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article imageEU's anti-terror fight at risk after Brexit

By Michel MOUTOT (AFP)     Oct 3, 2018 in World

Britain's looming exit from the EU risks hindering essential Europe-wide cooperation to thwart terrorist attacks, experts warn, despite the determination of security agents on both sides of the Channel to keep working together.

The main problem is London's eventual loss of unlimited real-time access to pan-European databases in case Britain crashes out of the bloc without a police cooperation deal in place.

Even if such a "hard Brexit" is avoided, the country's National Police Chiefs Council (NPCC) announced last month that it is setting up an operations centre to train agents for new sharing protocols after the UK leaves in March 2019.

But those tools are expected to fall far short of the European arrest warrant, the Schengen Information System -- which British police consulted 539 million times last year -- or the Europol network, said NPCC head Sara Thornton.

"The fallbacks we're going to have to use will be slower, will be more bureaucratic and it would make it much harder for us to protect UK citizens and EU citizens," she said.

Despite British agents building solid relations with European counterparts  having worked side-by-si...
Despite British agents building solid relations with European counterparts, having worked side-by-side on jihadist attacks, their determination to coordinate closely after Brexit will still run into bureaucratic challenges, analysts say
Daniel LEAL-OLIVAS, AFP/File

For Malcolm Chalmers, a security expert and deputy director of the Royal United Services Institute, "if the UK was no longer able to take part in the EU databases that are developing rapidly, if no new means of involvement were to be found, then there would be a significant downside, because it would be much harder to replicate that level of data sharing.

"It doesn't mean that there would be no cooperation without UK membership, but it would be slower, more ponderous," he told AFP.

"The real issue is speed and simplicity: the more complex the processes are, the more time it takes, the less the police can do," he added.

- 'Stovepipes' -

British agents have built up solid relations with their counterparts across Europe, having worked side-by-side on several long cases as jihadist attacks have increased in Europe.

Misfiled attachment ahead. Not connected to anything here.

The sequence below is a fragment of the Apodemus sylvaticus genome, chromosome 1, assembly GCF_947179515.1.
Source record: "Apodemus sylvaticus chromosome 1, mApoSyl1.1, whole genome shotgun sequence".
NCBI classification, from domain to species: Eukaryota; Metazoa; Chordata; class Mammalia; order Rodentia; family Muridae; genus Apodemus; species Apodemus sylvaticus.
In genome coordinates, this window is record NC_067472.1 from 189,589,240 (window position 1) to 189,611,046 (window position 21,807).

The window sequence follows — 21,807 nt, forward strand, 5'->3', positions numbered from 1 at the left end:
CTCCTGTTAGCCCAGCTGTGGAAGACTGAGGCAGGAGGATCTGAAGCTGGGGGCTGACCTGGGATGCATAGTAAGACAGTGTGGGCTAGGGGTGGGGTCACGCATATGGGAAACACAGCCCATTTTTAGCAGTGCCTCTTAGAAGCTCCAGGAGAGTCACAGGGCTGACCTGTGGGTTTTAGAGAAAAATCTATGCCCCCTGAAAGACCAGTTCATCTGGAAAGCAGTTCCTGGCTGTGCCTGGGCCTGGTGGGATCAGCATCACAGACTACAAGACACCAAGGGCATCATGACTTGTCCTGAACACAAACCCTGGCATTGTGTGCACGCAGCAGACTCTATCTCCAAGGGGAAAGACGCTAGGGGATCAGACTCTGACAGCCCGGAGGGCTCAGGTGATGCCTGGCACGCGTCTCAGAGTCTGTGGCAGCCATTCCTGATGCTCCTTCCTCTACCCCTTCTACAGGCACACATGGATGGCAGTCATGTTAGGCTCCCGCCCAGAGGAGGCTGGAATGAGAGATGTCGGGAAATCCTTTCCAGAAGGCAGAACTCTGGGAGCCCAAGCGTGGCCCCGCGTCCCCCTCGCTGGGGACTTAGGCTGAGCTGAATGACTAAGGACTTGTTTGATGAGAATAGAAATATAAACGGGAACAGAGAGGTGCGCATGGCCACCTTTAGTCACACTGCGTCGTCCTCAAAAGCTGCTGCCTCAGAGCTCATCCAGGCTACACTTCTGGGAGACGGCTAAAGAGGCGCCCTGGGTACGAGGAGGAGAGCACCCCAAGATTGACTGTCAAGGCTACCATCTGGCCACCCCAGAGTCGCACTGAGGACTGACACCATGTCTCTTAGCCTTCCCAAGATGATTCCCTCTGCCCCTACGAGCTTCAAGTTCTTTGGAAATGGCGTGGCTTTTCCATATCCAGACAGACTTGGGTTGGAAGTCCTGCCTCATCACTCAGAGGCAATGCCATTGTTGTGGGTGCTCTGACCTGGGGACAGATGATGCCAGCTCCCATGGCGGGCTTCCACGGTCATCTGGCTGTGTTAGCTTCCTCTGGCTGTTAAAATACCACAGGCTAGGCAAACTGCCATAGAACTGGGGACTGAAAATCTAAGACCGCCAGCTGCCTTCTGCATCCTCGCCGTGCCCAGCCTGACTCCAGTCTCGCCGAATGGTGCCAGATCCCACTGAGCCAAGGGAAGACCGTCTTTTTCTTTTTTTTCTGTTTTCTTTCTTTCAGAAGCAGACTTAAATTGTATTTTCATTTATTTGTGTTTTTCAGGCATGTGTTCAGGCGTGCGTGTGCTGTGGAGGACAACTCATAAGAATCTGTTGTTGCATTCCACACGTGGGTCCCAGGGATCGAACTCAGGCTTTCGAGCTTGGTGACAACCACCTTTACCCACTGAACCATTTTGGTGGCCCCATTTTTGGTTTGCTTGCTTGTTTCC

Yet their determination to coordinate closely after Brexit will nonetheless run into bureaucratic challenges, analysts say.

London's eventual loss of unlimited real-time access to pan-European databases in case Britain ...
London's eventual loss of unlimited real-time access to pan-European databases in case Britain crashes out of the EU without a police cooperation deal in place is the main problem
Ben STANSALL, AFP/File

"Even in a ideal world where the UK and the EU maintained near-perfect information sharing, the counter-terrorism and law enforcement challenges would remain immense," according to a report from the Soufan security think-tank in the US last month.

"The threat level will continue to remain elevated for years to come, and the possibility of a no-deal Brexit will simply make that threat more difficult to counter by creating unnecessary stovepipes that will hamper the sharing of information and intelligence across relevant agencies," it wrote.

Given the high stakes, however, and the disastrous potential consequences in case of intelligence-sharing failures, most agents remain optimistic that frictions will be kept to a minimum.

Nobody wants to be held responsible for allowing a terrorist attack simply because following the new...
Nobody wants to be held responsible for allowing a terrorist attack simply because following the new post-Brexit procedures kept vital intelligence from crossing the Channel in time
Daniel LEAL-OLIVAS, AFP/File

Nobody wants to be held responsible for allowing a terrorist attack simply because following the new procedures kept vital intelligence from crossing the Channel in time.

"Brexit or no Brexit, agencies will continue to cooperate with London as they have done for the past 50 years," said Alain Chouet, a former head of France's DGSE foreign intelligence agency.

"With the English, things work pretty well, as long as we don't mess directly in their affairs," Chouet added.

"One of our agencies' missions is to make up for international political hazards. We're paid for that, we do it, and the English do the same," he said.

"For our agencies, cooperation has always gone well. And it will continue to do so."

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